Florida Water Resources Journal • September 2020



The Roy Likins Scholarship Fund

The FSAWWA Fall Conference brings together utilities, consultants, manufacturers, regulators, and students. Register and learn from the industry’s best through technical session, workshops, and exhibits. Network with water industry professionals. Over 160 exhibitors will give you first-hand information on the latest developments to help your utility take actions to implement Florida’s future.

Exhibitor Registration: Registration is NOW OPEN www.fsawwa.org/2020exhibits

Attendee Registration: Starts August 3, 2020 fsawwa.org/2020fallregistration

For more information: fsawwa.org/2020fallconference Hotel Accommodations: fsawwa.org/2020hotel Host hotel is Omni Orlando Resort at ChampionsGate.

Technical Sessions

• Potable Reuse • Improving our Piping Systems • Innovations in Water Treatment • Role of Membranes for the Future • Tools for Assessing our Assets • Financing the Future • Water Systems Resilience • Water Conservation Conference Highlights

• BBQ Challenge &

Incoming Chair’s Reception

CHEER for Meter Madness!

Prep for HYDRANT Hysteria!

Let loose at the RODEO!

Join the Tapping FUN!

• Operator Events:

Meter Madness Backhoe Rodeo Hydrant Hysteria Tapping Competition

• Young Professionals Events:

Luncheon Water Bowl Fresh Ideas Poster Session

• Water for People’s Fundraising Events: Duck Race Exhibitor’s Raffle Fundraiser

Events Poker Tournament Monday, November 30, 2020 Starts at 9:00 pm

November 29 to December 3, 2020 Omni Orlando Resort at ChampionsGate

Golf Tournament Thursday, December 3, 2020 8:00 am Shotgun start

2020 Competitions

Tuesday & Wednesday | December 1-2, 2020

Join the Competition

fsawwa.org/2020fallconference FSAWWA hosts fun and lively competitions between municipalities to find the most skilled person or team in the Meter Madness, Tapping, and Back Hoe Rodeo contests. Please join us as a spectator or visit our website to download the application to complete.

Let loose at the RODEO!

Back Hoe Rodeo: Tuesday | 10:00 am - 12:00 pm

Backhoe operators show off their expertise by executing several challenging lifts and drops of various objects in the fastest time.

Tapping Contests: Tuesday | 11:00 am - 2:30 pm

Join the Tapping FUN!

In a contest of skill and dexterity as well as speed, teams of four compete for the fastest time while they perform a quality drill and tap of pipe under available pressure. Penalties are assessed in seconds for infractions of rules such as leaking connections or safety violations. Only two taps are allowed per team. Ductile Iron Tap: 11:00 am - 12:00 pm Fun Tap: 1:00 - 2:30 pm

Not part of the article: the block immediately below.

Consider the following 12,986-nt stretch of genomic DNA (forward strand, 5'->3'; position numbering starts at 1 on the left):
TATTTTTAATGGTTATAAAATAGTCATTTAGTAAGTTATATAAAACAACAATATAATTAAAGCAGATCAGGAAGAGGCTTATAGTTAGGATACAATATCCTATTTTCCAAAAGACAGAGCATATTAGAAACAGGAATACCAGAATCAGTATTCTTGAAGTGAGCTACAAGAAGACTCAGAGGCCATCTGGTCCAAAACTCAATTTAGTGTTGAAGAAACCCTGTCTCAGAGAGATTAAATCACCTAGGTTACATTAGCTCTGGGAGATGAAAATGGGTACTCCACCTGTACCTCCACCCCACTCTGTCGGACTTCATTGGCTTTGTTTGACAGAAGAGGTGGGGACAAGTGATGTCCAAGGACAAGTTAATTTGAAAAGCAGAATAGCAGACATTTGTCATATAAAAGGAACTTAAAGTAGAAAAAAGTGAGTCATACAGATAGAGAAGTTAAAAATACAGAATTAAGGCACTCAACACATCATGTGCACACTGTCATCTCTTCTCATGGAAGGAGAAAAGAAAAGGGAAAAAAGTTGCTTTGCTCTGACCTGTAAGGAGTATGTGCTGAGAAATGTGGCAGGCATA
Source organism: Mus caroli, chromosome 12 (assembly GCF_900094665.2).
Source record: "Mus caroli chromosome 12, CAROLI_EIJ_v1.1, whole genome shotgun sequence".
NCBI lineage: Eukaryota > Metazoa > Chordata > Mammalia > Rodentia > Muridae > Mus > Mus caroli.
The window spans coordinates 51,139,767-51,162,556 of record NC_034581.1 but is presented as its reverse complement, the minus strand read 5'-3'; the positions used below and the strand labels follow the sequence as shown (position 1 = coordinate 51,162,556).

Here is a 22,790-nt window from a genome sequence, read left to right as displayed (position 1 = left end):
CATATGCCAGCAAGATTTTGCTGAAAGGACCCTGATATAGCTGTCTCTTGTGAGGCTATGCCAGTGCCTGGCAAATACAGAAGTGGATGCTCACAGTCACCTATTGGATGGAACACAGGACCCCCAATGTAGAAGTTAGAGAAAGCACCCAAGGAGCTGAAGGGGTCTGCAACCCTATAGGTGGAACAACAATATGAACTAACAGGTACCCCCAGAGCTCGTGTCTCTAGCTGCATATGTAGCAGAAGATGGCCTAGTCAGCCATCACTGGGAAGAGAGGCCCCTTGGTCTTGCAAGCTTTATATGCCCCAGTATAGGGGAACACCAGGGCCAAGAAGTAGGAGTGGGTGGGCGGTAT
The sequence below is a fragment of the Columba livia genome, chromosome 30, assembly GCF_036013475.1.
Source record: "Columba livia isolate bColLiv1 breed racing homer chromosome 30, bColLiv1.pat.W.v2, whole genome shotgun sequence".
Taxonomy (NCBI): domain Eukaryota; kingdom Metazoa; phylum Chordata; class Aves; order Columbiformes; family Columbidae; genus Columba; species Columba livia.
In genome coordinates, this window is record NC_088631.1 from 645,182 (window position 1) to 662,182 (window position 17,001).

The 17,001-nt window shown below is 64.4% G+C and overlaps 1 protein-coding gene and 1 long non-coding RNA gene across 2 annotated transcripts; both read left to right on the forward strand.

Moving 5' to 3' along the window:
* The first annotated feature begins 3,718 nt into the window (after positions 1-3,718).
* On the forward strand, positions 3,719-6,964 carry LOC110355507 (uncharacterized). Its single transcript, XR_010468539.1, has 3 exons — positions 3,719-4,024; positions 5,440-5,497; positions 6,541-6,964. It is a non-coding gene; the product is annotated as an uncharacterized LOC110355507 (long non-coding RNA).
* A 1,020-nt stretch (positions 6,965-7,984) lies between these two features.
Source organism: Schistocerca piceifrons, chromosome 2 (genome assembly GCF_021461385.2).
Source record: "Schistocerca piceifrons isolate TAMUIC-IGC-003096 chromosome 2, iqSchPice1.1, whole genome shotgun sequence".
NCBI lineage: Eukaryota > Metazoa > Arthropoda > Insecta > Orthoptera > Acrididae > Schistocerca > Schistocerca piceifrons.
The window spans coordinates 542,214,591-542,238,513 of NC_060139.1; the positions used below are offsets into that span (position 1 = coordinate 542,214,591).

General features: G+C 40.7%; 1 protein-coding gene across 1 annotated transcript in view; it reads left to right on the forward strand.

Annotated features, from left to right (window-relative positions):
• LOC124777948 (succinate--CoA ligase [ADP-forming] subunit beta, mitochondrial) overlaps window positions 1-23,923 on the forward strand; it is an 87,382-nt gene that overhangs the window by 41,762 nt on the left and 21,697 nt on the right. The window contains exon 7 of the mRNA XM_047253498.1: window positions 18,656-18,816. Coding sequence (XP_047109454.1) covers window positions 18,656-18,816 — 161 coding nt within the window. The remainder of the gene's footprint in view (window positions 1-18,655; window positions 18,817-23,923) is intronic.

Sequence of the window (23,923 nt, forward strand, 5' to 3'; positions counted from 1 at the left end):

Meter Madness: Tuesday | 4:00 - 5:00 pm

CHEER for Meter Madness!

Contestants are challenged to put together a completely disassembled meter against the clock. To make the contest more interesting, three to six miscellaneous parts are included in the bucket of meter components. Once the meter is assembled, it must operate correctly and not leak.

Hydrant Hysteria: Wednesday | 9:00 - 11:00 am

Hydrant Hysteria is a fast paced two person competition as to who can assembly a fire hydrant quickly, totally, and accurately. Two or more teams go head to head while assembling the hydrant. All parts will be assembled in proper manner and reassembled hydrant shall be tested by the judges for ability to operate correctly.

Prep for HYDRANT Hysteria!

Sponsorship Opportunities

November 29 to December 3, 2020 Omni Orlando Resort at ChampionsGate

Please Contact: Mike George tapitflorida@att.net (352) 200-9631

2020 Water Distribution System Awards The FSAWWA Water Distribution System Awards are presented to utilities whose outstanding performance during the preceding year deserves special recognition by the section.

The Award Criteria is based upon the following:

Divisions based on the Number of Water Services Division 1 = 1 - 5,999 Division 2 = 6,000 - 12,999 Division 3 = 13,000 - 19,999 Division 4 = 20,000 - 29,999

Water Quality

Division 5 = 30,000 - 45,999

Operational Records

Division 6 = 46,000 - 69,999


Division 7 = 70,000 - 129,999

Professionalism Safety

Division 8 = 130,000+

Emergency Prepardness Cross Connection Control Program Must be an AWWA member (Organizational or Individual) Actively supports the activities of the FSAWWA Demonstrates high standards and integrity The selection committee is under the Manufacturers/Associates Council.

• • •

2019 Winners: Division 1:

Not Awarded

Division 2:

Destin Water Users

Division 3:

City of Coral Springs

Division 4:

Bonita Springs Utilities, Inc. Distribution & Collection

Division 5:

Not Awarded

Division 6:

Charlotte County Utilities

Division 7:

Collier County Water-Sewer District

Division 8:

Hillsborough County Public Utilities Department

Send applications to: Mike George 10482 Dunkirk Road Spring Hill, FL 34608 tapitflorida@att.net

Deadline Monday, October 19, 2020

Download the application form:

www.fsawwa.org/ distributionawards

November 29 to December 3, 2020 Omni Orlando Resort at ChampionsGate

FSAWWA Water Use Efficiency Division

2020 Water Conservation Awards for Excellence

Entries must be submitted by Friday, October 9, 2020 No Entry Fee


This awards program recognizes innovative and outstanding achievements in water efficiency throughout Florida.

Entry Guidelines:

Each entry must be for a project or program implemented within the last three years which has not already won this award.

Submittal Requirements: Only Accepting Online Applications This Year! One entry form must be completed for each project or program. Points will be taken off if not all the requirements are met. Application must include the following: . • A short abstract (300 words or less, in Microsoft Word) describing the project or program and how it meets the evaluation criteria